Blog Tour ARC Review – The Knave of Secrets

Hello, everyone! This evening I have another review as part of TheWriteReads blog tour for The Knave of Secrets by Alex Livingston. That’s right! Two blog tours in two days. I’m not gonna lie… I’ve been scrambling to get both of these done on time, but it has been a lot of fun, as well. Thank you to Rebellion Publishing and TheWriteReads for allowing me to participate! Now on to the book!

Book Info & Links

Author: Alex Livingston

Print Length: 400 pages

Publication Date: June 7, 2022

Goodreads | Amazon

Book Blurb

A twisty tale of magicians, con artists and card games, where secrets are traded and gambled like coin, for fans of The Lies of Locke Lamora and The Mask of Mirrors.

Never stake more than you can afford to lose.

When failed magician turned cardsharp Valen Quinol is given the chance to play in the Forbearance Game—the invitation-only tournament where players gamble with secrets—he can’t resist. Or refuse, for that matter, according to the petty gangster sponsoring his seat at the table. Valen beats the man he was sent to play, and wins the most valuable secret ever staked in the history of the tournament.

Now Valen and his motley crew are being hunted by thieves, gangsters, spies and wizards, all with their own reasons for wanting what’s in that envelope. It’s a game of nations where Valen doesn’t know all the rules or who all the players are, and can’t see all the moves. But he does know if the secret falls into the wrong hands, it could plunge the whole world into war…

My Review

***Thank you to TheWriteReads and Rebellion Publishing for providing a copy of the book. My review contains my honest thoughts about my reading experience.***

This was a fun read. There was tons of political intrigue, interesting magic, and intricate world-building. The writing was good, and the narrative style did a great job of setting up the tone of the world. The plot was a bit slow at times, especially in the second quarter of the book, but the excitement of the games and mysteries kept me engaged for most of it.

The world and magic system were probably my favorite things about this book. The political situation was tense, and the history of each nation was fascinating to learn about. The Seminaire brotherhood of magicians was an interesting concept, and I wish even more time had been spent on learning about their order and the magic, and secrets, they held. There was also a wealth of information about the different games of chance played by the people in this world, which I’m sure some people will appreciate. Personally, I wish more time had been spent on the magic and less on the different games. Furthermore, I enjoyed the political intrigue but found it to be quite confusing for the first half of the book because I kept losing track of whose side certain characters were on. Once some of the secrets came out, it all made more sense, but the author’s attempts at showing the different political ties in the first half without any type of primer on the world’s history/alliances really fell flat. All in all, though, the world was fascinating, and I think it has a lot of untapped potential for future stories (if the author decides to make this more than a standalone).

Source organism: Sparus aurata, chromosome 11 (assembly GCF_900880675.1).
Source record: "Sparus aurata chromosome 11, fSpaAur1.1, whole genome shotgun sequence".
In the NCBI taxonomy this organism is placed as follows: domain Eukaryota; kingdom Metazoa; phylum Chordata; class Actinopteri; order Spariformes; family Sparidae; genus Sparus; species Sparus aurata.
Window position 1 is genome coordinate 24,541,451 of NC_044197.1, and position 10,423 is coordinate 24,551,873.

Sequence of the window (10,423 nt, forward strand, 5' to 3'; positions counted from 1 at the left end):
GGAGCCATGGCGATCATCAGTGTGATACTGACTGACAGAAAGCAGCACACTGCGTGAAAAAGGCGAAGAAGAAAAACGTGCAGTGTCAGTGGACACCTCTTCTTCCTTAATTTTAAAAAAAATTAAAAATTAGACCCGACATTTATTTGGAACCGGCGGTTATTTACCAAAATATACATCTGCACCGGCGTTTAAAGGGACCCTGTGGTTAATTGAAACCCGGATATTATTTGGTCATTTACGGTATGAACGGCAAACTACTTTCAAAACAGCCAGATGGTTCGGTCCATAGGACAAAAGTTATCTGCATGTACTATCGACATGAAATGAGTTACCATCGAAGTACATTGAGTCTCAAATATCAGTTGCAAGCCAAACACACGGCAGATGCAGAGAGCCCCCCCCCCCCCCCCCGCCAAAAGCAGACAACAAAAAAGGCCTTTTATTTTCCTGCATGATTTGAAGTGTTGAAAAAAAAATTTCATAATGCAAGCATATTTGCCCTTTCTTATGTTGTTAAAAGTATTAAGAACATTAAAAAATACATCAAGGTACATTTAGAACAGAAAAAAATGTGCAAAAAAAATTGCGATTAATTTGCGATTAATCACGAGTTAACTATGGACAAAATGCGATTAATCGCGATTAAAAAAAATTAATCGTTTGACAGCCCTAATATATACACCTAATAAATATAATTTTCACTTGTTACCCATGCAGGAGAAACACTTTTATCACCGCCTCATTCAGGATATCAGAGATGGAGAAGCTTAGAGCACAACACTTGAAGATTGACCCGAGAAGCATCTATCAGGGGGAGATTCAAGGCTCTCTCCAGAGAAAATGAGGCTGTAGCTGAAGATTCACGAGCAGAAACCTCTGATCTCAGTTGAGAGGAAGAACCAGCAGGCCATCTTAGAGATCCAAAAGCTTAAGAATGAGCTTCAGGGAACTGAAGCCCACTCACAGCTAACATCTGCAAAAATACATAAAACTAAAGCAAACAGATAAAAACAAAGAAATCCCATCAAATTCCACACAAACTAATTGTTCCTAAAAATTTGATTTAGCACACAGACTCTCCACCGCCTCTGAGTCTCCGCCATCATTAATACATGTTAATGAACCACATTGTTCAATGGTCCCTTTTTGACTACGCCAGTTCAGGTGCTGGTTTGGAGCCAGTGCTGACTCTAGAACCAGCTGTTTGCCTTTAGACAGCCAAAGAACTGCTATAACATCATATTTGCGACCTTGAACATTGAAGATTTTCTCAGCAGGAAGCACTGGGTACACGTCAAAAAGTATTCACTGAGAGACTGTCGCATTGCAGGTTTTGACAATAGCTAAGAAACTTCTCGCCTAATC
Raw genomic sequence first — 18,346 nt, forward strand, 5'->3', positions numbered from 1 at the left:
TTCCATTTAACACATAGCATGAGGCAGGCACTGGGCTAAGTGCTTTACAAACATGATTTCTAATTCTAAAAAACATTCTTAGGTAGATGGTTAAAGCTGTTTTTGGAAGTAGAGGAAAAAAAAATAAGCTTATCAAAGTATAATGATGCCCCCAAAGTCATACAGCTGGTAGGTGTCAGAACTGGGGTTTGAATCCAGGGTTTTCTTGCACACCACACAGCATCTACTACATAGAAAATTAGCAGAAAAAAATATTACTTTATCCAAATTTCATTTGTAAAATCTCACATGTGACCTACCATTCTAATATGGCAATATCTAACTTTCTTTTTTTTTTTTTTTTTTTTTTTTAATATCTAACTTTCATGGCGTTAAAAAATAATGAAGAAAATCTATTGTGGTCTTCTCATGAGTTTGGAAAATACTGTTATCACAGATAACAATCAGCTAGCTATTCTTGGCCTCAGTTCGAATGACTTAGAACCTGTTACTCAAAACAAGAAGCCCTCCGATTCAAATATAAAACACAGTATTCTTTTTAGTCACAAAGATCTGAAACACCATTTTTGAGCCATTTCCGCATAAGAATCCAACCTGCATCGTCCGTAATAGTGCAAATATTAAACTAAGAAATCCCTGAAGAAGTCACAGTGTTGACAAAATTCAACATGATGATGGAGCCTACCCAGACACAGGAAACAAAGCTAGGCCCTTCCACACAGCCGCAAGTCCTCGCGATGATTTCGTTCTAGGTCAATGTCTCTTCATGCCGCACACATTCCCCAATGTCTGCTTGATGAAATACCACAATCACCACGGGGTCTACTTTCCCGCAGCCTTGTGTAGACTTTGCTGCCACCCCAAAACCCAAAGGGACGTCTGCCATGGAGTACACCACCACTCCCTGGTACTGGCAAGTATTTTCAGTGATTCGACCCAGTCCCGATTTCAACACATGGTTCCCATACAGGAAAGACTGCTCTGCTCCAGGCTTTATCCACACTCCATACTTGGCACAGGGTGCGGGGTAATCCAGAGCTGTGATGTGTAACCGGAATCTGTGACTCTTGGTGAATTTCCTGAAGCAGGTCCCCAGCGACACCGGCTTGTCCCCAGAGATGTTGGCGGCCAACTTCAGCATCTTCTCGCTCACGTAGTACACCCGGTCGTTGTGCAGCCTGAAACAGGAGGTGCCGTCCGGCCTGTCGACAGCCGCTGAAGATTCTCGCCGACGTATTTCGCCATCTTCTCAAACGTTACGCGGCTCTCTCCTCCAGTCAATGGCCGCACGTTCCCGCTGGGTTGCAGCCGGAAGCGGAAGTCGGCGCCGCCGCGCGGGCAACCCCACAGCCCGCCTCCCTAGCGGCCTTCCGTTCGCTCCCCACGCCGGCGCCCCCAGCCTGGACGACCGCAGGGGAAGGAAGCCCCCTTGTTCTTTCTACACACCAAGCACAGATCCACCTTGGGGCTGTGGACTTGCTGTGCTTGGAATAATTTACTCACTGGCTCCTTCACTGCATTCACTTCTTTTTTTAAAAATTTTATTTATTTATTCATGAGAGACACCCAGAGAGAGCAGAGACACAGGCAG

I liked many of the characters, but they all felt a bit two-dimensional. Valen was probably the most well-rounded, and I liked his personality. I enjoyed seeing him become an unlikely hero, and his struggle with guilt about the consequences of his gambling and cheating was probably the most compelling character arc. I also really liked getting a middle-aged protagonist, and the relationship he had with his wife was something I loved reading. They were just so supportive of each other and worked great together while attempting to build their dreams into reality. Many of the other POVs really could have been eliminated. The stories of the two ambassadors felt like filler and a way to impart knowledge about the current political situation. However, as I noted above, they only served to make me more confused, and Ria’s perspective and motivations honestly felt a bit inconsistent. In general, the characters were fun to read, though, and many of them had plenty of great moments. They just all felt a bit wooden.

Overall, this was an enjoyable read filled with interesting magic, espionage, and lots of secrets. The ideas were good even if the execution of all aspects of the story weren’t as great as I’d hoped. Therefore, I rate this book 4 out of 5 stars.

About the Author

Alex Livingston grew up in various quiet New England towns before moving to Buffalo, NY to study English at Canisius College. He writes SFF prose and interactive fiction. Alex is married and lives in an old house with his brilliant wife and a pile of aged videogame systems.